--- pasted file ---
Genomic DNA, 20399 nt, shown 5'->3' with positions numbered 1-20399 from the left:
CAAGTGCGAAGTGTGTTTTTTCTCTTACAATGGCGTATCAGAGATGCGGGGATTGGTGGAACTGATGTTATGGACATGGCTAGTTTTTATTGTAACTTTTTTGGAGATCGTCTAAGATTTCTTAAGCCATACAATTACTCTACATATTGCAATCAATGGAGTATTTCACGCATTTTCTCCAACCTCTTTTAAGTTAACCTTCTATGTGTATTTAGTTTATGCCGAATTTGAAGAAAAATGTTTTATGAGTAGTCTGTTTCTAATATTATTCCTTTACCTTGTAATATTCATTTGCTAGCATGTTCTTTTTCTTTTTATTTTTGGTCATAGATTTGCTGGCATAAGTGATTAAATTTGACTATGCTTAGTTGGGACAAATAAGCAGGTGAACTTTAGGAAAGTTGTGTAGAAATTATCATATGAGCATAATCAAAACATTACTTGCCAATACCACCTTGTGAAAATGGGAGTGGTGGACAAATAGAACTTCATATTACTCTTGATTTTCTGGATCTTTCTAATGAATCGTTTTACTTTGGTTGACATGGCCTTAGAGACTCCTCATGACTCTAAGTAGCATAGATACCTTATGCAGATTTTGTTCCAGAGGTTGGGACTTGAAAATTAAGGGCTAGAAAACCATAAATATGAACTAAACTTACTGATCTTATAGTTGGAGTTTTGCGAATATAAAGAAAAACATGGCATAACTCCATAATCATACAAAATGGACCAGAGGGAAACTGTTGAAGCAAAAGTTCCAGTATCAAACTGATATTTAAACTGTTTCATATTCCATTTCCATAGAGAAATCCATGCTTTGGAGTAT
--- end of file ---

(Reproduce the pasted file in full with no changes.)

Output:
Genomic DNA, 20399 nt, shown 5'->3' with positions numbered 1-20399 from the left:
CAAGTGCGAAGTGTGTTTTTTCTCTTACAATGGCGTATCAGAGATGCGGGGATTGGTGGAACTGATGTTATGGACATGGCTAGTTTTTATTGTAACTTTTTTGGAGATCGTCTAAGATTTCTTAAGCCATACAATTACTCTACATATTGCAATCAATGGAGTATTTCACGCATTTTCTCCAACCTCTTTTAAGTTAACCTTCTATGTGTATTTAGTTTATGCCGAATTTGAAGAAAAATGTTTTATGAGTAGTCTGTTTCTAATATTATTCCTTTACCTTGTAATATTCATTTGCTAGCATGTTCTTTTTCTTTTTATTTTTGGTCATAGATTTGCTGGCATAAGTGATTAAATTTGACTATGCTTAGTTGGGACAAATAAGCAGGTGAACTTTAGGAAAGTTGTGTAGAAATTATCATATGAGCATAATCAAAACATTACTTGCCAATACCACCTTGTGAAAATGGGAGTGGTGGACAAATAGAACTTCATATTACTCTTGATTTTCTGGATCTTTCTAATGAATCGTTTTACTTTGGTTGACATGGCCTTAGAGACTCCTCATGACTCTAAGTAGCATAGATACCTTATGCAGATTTTGTTCCAGAGGTTGGGACTTGAAAATTAAGGGCTAGAAAACCATAAATATGAACTAAACTTACTGATCTTATAGTTGGAGTTTTGCGAATATAAAGAAAAACATGGCATAACTCCATAATCATACAAAATGGACCAGAGGGAAACTGTTGAAGCAAAAGTTCCAGTATCAAACTGATATTTAAACTGTTTCATATTCCATTTCCATAGAGAAATCCATGCTTTGGAGTAT